CAIRO — Prosecutors in the historic trial of Hosni Mubarak on Thursday demanded that the former Egyptian president be executed for ordering the killing of pro-democracy protesters during the revolt that ultimately forced his ouster.
The five-person prosecution team also called for the same sentence — death by hanging — for his security chief and six top police commanders.
“Retribution is the solution. Any fair judge must issue a death sentence for these defendants," Mohammed Khater, one of the prosecutors, was quoted by the Associated Press.
Mubarak’s two sons, Gamal and Alaa, face corruption charges in the same trial as their father, as does fugitive businessman Hussein Salem. The prosecution is seeking the maximum of 15 years in prison for the three men.
Mubarak has pleaded not guilty, as have his fellow defendants.
The trial of the ailing 83-year-old fallen autocrat resumed this week after a three-month hiatus during which lawyers for the victims unsuccessfully tried to get the head judge, Ahmed Refaat, thrown off the case for alleged bias.
The trial, which began in August, was broadcast live until Refaat, saying he was worried the broadcasts could lead to violence, ordered all transmissions to stop. Critics say that decision weakened the transparency of the court proceedings.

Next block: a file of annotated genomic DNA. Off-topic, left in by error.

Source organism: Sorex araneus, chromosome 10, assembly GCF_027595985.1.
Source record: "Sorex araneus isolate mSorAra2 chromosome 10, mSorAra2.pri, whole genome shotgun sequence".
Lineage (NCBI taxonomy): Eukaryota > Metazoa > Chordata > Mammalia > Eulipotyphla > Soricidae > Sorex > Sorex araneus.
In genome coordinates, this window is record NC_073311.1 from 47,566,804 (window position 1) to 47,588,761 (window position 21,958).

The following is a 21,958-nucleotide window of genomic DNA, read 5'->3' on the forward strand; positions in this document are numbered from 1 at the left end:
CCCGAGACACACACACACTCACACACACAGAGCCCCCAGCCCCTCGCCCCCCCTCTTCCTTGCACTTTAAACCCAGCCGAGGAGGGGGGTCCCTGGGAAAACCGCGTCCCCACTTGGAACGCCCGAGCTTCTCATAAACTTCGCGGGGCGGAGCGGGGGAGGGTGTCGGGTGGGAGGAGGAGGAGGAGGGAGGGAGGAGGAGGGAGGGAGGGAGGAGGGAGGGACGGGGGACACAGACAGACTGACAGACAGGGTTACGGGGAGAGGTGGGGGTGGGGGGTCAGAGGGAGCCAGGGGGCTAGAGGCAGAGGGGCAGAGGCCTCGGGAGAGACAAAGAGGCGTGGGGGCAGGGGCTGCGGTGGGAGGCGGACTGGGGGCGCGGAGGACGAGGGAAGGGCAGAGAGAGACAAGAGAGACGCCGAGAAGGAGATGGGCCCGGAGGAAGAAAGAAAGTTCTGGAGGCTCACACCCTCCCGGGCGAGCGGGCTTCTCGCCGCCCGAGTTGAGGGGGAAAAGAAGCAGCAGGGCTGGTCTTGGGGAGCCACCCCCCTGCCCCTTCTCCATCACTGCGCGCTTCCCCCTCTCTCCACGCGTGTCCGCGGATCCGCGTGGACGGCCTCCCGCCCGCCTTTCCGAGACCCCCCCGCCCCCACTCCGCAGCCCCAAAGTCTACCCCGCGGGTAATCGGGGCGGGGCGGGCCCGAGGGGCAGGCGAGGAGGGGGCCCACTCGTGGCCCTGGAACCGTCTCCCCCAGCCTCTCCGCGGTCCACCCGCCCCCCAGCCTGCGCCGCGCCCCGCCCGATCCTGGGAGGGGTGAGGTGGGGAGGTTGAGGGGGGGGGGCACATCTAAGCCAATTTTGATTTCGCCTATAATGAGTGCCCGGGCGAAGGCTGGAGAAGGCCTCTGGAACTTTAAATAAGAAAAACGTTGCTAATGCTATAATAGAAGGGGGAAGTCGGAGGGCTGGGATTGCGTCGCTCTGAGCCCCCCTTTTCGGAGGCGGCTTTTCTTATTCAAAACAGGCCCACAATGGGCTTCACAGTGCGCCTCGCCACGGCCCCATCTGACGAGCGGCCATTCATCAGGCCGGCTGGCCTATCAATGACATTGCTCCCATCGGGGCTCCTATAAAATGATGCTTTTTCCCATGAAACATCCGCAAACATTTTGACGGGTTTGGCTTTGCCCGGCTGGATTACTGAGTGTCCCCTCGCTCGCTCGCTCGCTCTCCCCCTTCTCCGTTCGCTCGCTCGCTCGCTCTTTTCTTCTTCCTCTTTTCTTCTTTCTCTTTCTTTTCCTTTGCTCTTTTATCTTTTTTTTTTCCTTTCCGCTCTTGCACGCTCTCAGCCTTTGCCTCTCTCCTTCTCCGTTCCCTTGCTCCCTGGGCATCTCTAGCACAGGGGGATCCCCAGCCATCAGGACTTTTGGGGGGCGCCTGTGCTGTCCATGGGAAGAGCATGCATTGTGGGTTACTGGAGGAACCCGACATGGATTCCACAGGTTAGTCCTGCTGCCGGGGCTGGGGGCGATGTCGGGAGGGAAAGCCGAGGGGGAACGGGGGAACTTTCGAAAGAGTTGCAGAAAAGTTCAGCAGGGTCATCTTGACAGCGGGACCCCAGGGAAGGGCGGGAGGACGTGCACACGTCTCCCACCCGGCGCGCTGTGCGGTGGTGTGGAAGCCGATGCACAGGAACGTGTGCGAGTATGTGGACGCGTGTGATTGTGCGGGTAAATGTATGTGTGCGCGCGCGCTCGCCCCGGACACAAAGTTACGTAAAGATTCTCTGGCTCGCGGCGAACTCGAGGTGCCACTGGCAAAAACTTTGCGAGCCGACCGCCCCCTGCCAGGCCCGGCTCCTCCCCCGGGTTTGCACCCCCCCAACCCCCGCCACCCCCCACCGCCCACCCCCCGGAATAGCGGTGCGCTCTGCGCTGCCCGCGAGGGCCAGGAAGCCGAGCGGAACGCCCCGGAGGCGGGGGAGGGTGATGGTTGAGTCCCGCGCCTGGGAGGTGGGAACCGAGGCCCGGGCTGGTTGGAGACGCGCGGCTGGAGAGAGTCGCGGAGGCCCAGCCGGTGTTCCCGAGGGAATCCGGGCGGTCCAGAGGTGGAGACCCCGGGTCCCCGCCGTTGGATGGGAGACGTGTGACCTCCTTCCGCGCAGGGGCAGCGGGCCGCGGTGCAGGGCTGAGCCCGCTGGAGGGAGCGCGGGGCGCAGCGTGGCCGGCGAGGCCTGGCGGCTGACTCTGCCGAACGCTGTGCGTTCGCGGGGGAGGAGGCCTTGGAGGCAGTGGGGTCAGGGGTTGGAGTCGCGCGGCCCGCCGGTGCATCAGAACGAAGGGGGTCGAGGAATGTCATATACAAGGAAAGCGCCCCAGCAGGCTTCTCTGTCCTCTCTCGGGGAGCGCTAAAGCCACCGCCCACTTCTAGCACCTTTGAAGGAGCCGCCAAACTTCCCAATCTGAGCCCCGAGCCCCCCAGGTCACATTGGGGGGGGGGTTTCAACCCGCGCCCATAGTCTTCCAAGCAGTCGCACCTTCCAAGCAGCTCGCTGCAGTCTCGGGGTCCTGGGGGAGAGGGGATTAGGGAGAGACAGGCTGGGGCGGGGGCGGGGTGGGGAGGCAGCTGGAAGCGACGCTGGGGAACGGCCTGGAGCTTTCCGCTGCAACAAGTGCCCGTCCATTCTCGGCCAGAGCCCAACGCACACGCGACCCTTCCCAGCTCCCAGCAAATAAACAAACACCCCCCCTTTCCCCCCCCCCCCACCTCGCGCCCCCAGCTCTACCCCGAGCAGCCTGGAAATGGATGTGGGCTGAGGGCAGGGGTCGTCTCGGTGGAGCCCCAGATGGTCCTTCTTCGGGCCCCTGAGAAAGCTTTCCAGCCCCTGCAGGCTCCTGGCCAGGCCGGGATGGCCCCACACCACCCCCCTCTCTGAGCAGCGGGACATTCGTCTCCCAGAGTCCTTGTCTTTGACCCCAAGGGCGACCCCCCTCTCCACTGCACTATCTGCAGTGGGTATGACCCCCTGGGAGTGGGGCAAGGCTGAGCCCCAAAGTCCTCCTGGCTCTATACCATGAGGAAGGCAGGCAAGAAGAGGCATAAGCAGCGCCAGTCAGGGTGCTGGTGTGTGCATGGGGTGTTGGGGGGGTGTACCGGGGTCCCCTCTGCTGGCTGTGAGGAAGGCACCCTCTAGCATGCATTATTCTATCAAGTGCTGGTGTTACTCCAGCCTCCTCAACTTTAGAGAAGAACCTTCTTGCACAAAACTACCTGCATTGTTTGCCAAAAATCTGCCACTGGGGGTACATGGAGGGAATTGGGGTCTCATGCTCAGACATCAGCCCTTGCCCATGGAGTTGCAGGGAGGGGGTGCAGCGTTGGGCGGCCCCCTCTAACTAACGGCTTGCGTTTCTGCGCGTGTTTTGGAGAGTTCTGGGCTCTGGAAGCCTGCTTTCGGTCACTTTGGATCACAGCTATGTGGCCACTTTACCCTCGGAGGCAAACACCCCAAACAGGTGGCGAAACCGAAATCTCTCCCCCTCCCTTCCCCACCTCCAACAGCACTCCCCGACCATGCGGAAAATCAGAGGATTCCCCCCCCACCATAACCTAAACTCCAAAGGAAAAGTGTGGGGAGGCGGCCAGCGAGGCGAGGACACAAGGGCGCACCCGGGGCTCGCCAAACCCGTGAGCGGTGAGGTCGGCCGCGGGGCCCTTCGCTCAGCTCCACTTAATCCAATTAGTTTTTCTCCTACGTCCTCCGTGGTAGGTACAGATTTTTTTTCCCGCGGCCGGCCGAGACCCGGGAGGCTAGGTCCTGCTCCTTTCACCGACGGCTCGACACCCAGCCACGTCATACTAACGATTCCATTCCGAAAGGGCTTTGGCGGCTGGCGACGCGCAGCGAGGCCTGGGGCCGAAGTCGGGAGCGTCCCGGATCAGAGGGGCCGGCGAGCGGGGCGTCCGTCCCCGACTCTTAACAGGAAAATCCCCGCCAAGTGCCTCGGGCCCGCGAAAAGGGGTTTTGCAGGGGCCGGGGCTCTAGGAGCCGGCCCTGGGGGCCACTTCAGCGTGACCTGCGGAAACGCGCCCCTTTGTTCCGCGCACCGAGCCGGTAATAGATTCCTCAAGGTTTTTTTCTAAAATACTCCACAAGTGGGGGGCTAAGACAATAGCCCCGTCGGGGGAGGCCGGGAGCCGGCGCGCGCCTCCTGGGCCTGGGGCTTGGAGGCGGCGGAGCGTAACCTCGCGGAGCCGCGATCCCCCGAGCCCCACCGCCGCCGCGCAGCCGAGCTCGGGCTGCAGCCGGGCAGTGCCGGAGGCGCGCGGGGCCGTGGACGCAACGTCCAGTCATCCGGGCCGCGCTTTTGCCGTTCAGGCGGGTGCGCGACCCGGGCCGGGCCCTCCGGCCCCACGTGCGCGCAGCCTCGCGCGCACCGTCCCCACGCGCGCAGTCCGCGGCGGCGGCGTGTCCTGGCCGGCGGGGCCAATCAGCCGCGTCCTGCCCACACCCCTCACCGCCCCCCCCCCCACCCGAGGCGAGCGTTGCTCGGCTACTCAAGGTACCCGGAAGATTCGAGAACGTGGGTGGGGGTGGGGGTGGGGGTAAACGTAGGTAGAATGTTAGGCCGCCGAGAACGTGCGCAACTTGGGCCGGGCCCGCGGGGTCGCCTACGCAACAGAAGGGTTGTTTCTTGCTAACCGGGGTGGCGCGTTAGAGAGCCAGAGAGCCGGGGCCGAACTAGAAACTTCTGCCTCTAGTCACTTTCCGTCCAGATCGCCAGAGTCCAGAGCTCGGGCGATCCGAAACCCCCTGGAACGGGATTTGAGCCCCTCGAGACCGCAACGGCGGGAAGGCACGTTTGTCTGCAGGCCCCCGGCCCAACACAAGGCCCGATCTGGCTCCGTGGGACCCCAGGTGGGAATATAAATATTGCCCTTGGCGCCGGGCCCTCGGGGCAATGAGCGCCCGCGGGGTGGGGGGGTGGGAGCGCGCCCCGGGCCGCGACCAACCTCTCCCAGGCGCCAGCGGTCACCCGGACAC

Activists and relatives of slain protesters are concerned that the man they hold responsible for the killing of nearly 1,000 people during last winter’s uprising will be acquitted.
The prosecution has struggled with the case, and on Thursday it said state institutions, most notably the Ministry of Interior, have refused to cooperate.
Prosecutors say it is not credible that Mubarak didn’t know about mass demonstrations in 12 provinces of the country or of the brute force used against demonstrators. The police could not have carried out such violence without the permission of the head of state, and Mubarak could have stopped the killings, the prosecution argued, according to the state’s Middle East News Agency.
“The officers who killed protesters had no personal vendetta against them that made them assault protesters, except by being ordered to do so by their leaders,” said chief prosecutor Mustafa Soleiman, according to the news agency.
Mubarak told investigators that he left the presidency after the military was deployed to the streets on Jan. 28, but refused to follow orders to put down the protests, Soleiman said.
Lawyers involved in the case expect the trial to wrap up by the end of the month. Court proceedings will resume Monday.